Partnership Agreements Solicitors, York, Wetherby & Malton
To ensure a solid foundation for your partnership, having a fair and effective partnership agreement in place is essential.
Entering into a business is an exciting proposition, but it is necessary that the respective parties' duties and obligations are clearly set out to avoid problems arising in the future.
With a long history of working with commercial clients across Yorkshire, Ware & Kay can advise on matters such as:
- Drafting partnership agreements
- Partnership conversions
- Departures and restructuring
- Acquisitions, mergers and disposals of partnerships
- Liquidation and insolvency of partnerships
What is a partnership agreement?
When two or more parties decide to come together for the purposes of doing business they can so in four ways, - a company, joint venture, limited liability partnership ( LLP) or a partnership. A partnership is a binding legal contract which is agreed between the parties to regulate the way the business will be run and the relative contributions in terms of time and money and skills that each partner will bring and how profits and losses will be shared between the partners.
Unfortunately, disputes can sometimes arise between partners. A partnership agreement can provide clarity if issues emerge further down the line, as well as allowing the business to continue running efficiently despite disagreement between those in charge.
What are the crucial points to consider when creating a partnership agreement?
Every partnership is different, and as such, the document that establishes the partnership should reflect the specific requirements of the business. However, certain factors should be considered for all partnership agreements:
Partnerships can last for a fixed period or, in some cases, will continue for the lifetime of the partners. Choosing how and when a partnership will end is an important consideration – you may agree that the handing in of notice by one partner brings it to an end, or that it will continue if the other partners wish it to.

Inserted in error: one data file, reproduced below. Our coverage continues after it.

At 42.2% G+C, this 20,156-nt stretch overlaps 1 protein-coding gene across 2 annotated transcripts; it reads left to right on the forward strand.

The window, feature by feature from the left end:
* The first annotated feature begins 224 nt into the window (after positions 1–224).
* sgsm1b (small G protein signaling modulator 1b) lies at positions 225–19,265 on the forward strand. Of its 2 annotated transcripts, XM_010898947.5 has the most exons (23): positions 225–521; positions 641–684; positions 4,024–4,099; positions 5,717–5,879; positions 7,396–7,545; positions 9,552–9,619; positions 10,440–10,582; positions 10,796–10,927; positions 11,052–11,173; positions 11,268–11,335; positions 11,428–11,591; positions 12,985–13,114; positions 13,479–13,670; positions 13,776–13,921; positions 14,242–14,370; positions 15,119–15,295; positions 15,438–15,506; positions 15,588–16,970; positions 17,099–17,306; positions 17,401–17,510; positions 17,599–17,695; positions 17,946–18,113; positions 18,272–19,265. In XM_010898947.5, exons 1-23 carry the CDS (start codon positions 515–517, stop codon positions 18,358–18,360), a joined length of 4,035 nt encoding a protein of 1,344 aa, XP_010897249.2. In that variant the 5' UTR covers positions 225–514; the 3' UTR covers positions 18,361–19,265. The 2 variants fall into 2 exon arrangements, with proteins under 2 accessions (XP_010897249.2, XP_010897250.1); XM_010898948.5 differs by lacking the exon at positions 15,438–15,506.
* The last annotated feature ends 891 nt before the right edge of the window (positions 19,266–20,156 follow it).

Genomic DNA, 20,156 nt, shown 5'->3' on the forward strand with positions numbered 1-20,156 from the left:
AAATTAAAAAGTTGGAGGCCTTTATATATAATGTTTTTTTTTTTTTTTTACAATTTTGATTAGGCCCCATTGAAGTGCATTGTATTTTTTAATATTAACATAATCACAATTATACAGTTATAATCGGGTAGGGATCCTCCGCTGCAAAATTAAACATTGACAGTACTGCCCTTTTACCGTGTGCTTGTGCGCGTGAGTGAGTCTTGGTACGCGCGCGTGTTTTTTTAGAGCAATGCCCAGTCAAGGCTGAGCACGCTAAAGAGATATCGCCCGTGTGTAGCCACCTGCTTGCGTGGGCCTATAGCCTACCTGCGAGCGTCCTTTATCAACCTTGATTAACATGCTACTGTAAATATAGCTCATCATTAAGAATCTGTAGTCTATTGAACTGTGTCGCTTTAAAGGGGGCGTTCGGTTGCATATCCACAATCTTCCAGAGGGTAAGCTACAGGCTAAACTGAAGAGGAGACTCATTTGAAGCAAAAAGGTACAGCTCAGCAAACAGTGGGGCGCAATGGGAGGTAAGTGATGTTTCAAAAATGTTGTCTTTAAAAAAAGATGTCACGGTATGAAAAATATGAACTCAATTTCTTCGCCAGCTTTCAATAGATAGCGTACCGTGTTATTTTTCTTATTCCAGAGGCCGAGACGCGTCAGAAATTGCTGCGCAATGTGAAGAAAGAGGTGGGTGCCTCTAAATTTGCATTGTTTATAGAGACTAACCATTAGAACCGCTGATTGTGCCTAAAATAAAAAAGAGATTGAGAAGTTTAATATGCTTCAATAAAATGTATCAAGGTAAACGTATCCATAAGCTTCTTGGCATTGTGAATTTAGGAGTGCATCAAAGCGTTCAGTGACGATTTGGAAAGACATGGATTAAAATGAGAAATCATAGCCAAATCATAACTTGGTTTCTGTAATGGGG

It is essential to consider how assets, such as business premises, will be shared and used. It might make sense for individual partners to hold particular assets, or for each partner to have an equal share in each.
The partnership agreement should state the funding to be contributed by each partner. If further capital is required to keep the partnership solvent, how much the individual partners will contribute should also be detailed.
Profits and losses
How the partners will share profits and losses is one of the principal matters to be addressed in a partnership agreement. At what point the partners can withdraw money is also of great importance.
This includes how decisions are made within the partnership, such as the voting rights of each partner. Another key consideration is what should happen if disputes arise in the future.
Contact our Commercial Team in Yorkshire
Here at Ware & Kay our Commercial Team are on hand to provide business clients with a comprehensive service when it comes to drafting new and amending existing partnership agreements. From the outset, our commercially minded team of solicitors will provide guidance that is clear, pragmatic and strategic in pursuit of your business objectives.